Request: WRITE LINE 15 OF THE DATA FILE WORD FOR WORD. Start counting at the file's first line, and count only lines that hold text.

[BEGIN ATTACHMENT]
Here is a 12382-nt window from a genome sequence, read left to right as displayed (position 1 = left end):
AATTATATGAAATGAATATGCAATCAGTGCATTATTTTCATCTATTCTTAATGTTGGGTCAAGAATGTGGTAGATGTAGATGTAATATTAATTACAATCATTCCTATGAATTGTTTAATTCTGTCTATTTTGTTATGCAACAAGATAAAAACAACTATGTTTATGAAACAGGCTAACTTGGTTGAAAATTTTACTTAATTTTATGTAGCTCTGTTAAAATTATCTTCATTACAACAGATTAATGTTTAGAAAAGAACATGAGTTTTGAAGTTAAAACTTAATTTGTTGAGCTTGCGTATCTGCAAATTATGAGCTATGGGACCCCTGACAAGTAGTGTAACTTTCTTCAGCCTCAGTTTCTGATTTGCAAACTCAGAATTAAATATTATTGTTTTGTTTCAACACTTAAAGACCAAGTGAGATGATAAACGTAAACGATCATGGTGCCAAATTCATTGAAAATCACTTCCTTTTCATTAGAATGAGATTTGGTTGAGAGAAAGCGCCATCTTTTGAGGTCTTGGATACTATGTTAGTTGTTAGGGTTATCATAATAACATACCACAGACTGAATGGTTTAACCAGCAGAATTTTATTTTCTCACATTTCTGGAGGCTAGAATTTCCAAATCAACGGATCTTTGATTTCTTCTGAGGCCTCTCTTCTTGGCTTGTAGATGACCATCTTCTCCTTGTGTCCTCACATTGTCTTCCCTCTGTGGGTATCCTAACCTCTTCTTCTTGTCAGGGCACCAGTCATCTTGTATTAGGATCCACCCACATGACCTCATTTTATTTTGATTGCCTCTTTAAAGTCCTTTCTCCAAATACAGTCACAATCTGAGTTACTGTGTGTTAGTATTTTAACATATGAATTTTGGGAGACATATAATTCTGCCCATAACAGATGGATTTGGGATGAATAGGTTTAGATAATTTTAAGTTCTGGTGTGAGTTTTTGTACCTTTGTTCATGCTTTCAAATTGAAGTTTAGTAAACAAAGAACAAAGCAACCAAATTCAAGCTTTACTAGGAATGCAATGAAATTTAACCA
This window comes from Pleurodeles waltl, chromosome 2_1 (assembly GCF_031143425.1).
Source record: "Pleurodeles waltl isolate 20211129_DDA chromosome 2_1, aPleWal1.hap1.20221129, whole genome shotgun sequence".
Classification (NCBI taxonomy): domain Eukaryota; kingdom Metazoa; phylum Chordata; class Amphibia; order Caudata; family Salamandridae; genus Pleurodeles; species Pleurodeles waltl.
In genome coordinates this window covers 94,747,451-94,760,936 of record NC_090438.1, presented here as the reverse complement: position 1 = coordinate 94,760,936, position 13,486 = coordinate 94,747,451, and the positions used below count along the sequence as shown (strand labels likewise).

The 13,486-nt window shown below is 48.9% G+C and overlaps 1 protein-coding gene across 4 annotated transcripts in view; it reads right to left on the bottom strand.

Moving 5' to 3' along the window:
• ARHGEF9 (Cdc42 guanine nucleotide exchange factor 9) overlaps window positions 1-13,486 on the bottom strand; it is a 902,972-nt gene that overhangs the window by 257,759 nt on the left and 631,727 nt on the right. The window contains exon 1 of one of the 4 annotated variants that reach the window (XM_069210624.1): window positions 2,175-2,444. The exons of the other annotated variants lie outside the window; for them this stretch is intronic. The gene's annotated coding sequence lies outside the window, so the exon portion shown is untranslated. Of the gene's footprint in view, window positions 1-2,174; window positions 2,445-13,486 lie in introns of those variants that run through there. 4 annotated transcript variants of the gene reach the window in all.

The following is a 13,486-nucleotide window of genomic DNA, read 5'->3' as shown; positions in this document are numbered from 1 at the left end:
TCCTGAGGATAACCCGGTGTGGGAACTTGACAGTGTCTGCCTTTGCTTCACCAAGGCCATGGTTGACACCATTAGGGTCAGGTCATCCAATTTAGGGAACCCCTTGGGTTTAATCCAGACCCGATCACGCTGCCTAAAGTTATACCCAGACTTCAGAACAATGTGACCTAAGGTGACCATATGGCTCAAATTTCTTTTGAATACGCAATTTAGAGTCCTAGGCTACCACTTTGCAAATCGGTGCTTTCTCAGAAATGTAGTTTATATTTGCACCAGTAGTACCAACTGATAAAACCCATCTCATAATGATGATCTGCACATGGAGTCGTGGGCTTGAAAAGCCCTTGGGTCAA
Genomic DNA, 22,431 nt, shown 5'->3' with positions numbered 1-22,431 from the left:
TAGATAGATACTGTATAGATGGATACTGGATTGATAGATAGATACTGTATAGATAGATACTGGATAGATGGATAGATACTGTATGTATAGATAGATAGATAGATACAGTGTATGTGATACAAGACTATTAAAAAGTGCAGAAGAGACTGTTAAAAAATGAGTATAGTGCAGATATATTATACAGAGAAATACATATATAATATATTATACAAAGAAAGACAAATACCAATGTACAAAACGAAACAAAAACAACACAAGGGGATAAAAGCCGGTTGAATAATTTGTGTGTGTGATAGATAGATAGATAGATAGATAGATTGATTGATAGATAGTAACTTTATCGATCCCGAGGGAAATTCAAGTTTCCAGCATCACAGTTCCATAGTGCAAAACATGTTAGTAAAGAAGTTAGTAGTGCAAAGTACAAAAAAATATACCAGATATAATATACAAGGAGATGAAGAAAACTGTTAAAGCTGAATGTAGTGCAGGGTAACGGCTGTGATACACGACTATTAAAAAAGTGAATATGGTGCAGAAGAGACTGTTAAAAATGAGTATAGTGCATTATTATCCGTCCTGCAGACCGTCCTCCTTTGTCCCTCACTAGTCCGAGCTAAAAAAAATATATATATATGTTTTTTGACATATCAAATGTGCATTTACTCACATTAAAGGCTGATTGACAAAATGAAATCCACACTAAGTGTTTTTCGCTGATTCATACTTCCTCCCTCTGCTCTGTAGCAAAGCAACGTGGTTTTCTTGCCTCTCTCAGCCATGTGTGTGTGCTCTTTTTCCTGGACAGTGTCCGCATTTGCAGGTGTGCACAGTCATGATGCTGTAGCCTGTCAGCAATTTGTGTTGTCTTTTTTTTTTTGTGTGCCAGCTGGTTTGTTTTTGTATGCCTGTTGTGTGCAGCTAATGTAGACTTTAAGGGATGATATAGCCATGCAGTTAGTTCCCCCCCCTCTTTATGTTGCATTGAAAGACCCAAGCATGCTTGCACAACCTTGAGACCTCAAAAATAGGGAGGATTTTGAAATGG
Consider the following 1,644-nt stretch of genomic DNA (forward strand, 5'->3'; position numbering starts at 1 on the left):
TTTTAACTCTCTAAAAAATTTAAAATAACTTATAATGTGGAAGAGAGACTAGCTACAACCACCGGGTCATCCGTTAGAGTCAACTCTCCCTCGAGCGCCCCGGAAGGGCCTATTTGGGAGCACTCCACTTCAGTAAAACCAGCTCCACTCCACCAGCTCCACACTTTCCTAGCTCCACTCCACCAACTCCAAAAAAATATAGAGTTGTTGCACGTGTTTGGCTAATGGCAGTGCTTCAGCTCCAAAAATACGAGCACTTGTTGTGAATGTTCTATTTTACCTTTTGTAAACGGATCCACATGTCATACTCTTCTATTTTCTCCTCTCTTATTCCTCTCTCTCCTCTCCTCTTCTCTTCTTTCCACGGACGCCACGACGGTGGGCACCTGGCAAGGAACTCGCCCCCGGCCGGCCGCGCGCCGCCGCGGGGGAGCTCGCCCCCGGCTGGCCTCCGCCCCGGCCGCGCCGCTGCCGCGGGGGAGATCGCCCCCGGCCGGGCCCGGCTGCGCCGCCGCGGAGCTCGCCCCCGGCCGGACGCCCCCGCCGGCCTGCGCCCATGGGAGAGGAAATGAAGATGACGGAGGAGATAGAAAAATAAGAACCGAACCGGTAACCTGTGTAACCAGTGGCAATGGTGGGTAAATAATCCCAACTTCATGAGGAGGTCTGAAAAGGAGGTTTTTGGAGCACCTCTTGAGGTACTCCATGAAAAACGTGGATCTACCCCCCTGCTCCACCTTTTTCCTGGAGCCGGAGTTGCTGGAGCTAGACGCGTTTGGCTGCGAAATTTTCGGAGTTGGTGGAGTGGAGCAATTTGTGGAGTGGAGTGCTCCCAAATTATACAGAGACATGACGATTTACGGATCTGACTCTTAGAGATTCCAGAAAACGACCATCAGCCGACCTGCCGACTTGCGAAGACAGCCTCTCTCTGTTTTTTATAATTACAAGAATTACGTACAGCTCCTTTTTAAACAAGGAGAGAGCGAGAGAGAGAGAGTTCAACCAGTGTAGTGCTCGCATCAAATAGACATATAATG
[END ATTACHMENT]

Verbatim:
TTTTAACTCTCTAAAAAATTTAAAATAACTTATAATGTGGAAGAGAGACTAGCTACAACCACCGGGTCATCCGTTAGAGTCAACTCTCCCTCGAGCGCCCCGGAAGGGCCTATTTGGGAGCACTCCACTTCAGTAAAACCAGCTCCACTCCACCAGCTCCACACTTTCCTAGCTCCACTCCACCAACTCCAAAAAAATATAGAGTTGTTGCACGTGTTTGGCTAATGGCAGTGCTTCAGCTCCAAAAATACGAGCACTTGTTGTGAATGTTCTATTTTACCTTTTGTAAACGGATCCACATGTCATACTCTTCTATTTTCTCCTCTCTTATTCCTCTCTCTCCTCTCCTCTTCTCTTCTTTCCACGGACGCCACGACGGTGGGCACCTGGCAAGGAACTCGCCCCCGGCCGGCCGCGCGCCGCCGCGGGGGAGCTCGCCCCCGGCTGGCCTCCGCCCCGGCCGCGCCGCTGCCGCGGGGGAGATCGCCCCCGGCCGGGCCCGGCTGCGCCGCCGCGGAGCTCGCCCCCGGCCGGACGCCCCCGCCGGCCTGCGCCCATGGGAGAGGAAATGAAGATGACGGAGGAGATAGAAAAATAAGAACCGAACCGGTAACCTGTGTAACCAGTGGCAATGGTGGGTAAATAATCCCAACTTCATGAGGAGGTCTGAAAAGGAGGTTTTTGGAGCACCTCTTGAGGTACTCCATGAAAAACGTGGATCTACCCCCCTGCTCCACCTTTTTCCTGGAGCCGGAGTTGCTGGAGCTAGACGCGTTTGGCTGCGAAATTTTCGGAGTTGGTGGAGTGGAGCAATTTGTGGAGTGGAGTGCTCCCAAATTATACAGAGACATGACGATTTACGGATCTGACTCTTAGAGATTCCAGAAAACGACCATCAGCCGACCTGCCGACTTGCGAAGACAGCCTCTCTCTGTTTTTTATAATTACAAGAATTACGTACAGCTCCTTTTTAAACAAGGAGAGAGCGAGAGAGAGAGAGTTCAACCAGTGTAGTGCTCGCATCAAATAGACATATAATG